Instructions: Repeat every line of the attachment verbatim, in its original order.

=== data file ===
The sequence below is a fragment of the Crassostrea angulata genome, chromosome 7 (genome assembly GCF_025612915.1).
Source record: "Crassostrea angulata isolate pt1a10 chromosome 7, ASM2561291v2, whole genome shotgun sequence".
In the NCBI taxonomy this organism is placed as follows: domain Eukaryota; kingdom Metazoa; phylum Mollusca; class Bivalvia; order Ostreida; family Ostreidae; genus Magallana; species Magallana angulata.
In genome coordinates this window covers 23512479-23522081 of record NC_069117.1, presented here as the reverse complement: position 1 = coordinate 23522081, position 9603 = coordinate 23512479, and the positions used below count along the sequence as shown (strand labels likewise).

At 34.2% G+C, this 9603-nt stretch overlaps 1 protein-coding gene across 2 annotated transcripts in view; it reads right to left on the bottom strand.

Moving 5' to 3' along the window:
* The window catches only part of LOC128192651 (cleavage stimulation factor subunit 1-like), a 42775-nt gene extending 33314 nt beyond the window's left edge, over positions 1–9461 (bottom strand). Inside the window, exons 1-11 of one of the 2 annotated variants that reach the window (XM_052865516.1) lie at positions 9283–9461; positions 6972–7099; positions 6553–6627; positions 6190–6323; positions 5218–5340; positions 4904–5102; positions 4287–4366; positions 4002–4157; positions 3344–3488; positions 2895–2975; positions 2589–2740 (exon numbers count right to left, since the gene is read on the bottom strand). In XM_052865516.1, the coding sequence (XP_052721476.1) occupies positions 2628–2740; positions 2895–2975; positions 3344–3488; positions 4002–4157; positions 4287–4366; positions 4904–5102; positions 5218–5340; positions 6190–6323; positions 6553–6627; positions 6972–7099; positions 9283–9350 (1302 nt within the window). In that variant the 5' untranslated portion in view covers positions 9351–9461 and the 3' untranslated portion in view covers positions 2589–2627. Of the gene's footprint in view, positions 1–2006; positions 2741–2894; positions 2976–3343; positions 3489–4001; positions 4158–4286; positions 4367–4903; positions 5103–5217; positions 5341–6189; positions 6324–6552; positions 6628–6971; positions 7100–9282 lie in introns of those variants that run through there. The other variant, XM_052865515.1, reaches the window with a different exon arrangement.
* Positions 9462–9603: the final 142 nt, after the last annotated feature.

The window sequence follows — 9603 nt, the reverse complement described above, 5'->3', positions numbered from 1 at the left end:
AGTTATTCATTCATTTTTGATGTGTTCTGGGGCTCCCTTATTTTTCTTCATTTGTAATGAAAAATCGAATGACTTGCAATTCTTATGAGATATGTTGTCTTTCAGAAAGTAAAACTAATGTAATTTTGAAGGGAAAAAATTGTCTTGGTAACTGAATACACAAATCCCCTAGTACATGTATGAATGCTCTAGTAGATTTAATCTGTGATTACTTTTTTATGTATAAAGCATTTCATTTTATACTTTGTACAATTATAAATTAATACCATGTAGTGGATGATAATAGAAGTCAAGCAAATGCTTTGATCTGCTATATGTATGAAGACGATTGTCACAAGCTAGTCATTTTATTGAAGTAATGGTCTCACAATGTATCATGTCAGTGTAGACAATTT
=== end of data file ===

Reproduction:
The sequence below is a fragment of the Crassostrea angulata genome, chromosome 7 (genome assembly GCF_025612915.1).
Source record: "Crassostrea angulata isolate pt1a10 chromosome 7, ASM2561291v2, whole genome shotgun sequence".
In the NCBI taxonomy this organism is placed as follows: domain Eukaryota; kingdom Metazoa; phylum Mollusca; class Bivalvia; order Ostreida; family Ostreidae; genus Magallana; species Magallana angulata.
In genome coordinates this window covers 23512479-23522081 of record NC_069117.1, presented here as the reverse complement: position 1 = coordinate 23522081, position 9603 = coordinate 23512479, and the positions used below count along the sequence as shown (strand labels likewise).

At 34.2% G+C, this 9603-nt stretch overlaps 1 protein-coding gene across 2 annotated transcripts in view; it reads right to left on the bottom strand.

Moving 5' to 3' along the window:
* The window catches only part of LOC128192651 (cleavage stimulation factor subunit 1-like), a 42775-nt gene extending 33314 nt beyond the window's left edge, over positions 1–9461 (bottom strand). Inside the window, exons 1-11 of one of the 2 annotated variants that reach the window (XM_052865516.1) lie at positions 9283–9461; positions 6972–7099; positions 6553–6627; positions 6190–6323; positions 5218–5340; positions 4904–5102; positions 4287–4366; positions 4002–4157; positions 3344–3488; positions 2895–2975; positions 2589–2740 (exon numbers count right to left, since the gene is read on the bottom strand). In XM_052865516.1, the coding sequence (XP_052721476.1) occupies positions 2628–2740; positions 2895–2975; positions 3344–3488; positions 4002–4157; positions 4287–4366; positions 4904–5102; positions 5218–5340; positions 6190–6323; positions 6553–6627; positions 6972–7099; positions 9283–9350 (1302 nt within the window). In that variant the 5' untranslated portion in view covers positions 9351–9461 and the 3' untranslated portion in view covers positions 2589–2627. Of the gene's footprint in view, positions 1–2006; positions 2741–2894; positions 2976–3343; positions 3489–4001; positions 4158–4286; positions 4367–4903; positions 5103–5217; positions 5341–6189; positions 6324–6552; positions 6628–6971; positions 7100–9282 lie in introns of those variants that run through there. The other variant, XM_052865515.1, reaches the window with a different exon arrangement.
* Positions 9462–9603: the final 142 nt, after the last annotated feature.

The window sequence follows — 9603 nt, the reverse complement described above, 5'->3', positions numbered from 1 at the left end:
AGTTATTCATTCATTTTTGATGTGTTCTGGGGCTCCCTTATTTTTCTTCATTTGTAATGAAAAATCGAATGACTTGCAATTCTTATGAGATATGTTGTCTTTCAGAAAGTAAAACTAATGTAATTTTGAAGGGAAAAAATTGTCTTGGTAACTGAATACACAAATCCCCTAGTACATGTATGAATGCTCTAGTAGATTTAATCTGTGATTACTTTTTTATGTATAAAGCATTTCATTTTATACTTTGTACAATTATAAATTAATACCATGTAGTGGATGATAATAGAAGTCAAGCAAATGCTTTGATCTGCTATATGTATGAAGACGATTGTCACAAGCTAGTCATTTTATTGAAGTAATGGTCTCACAATGTATCATGTCAGTGTAGACAATTT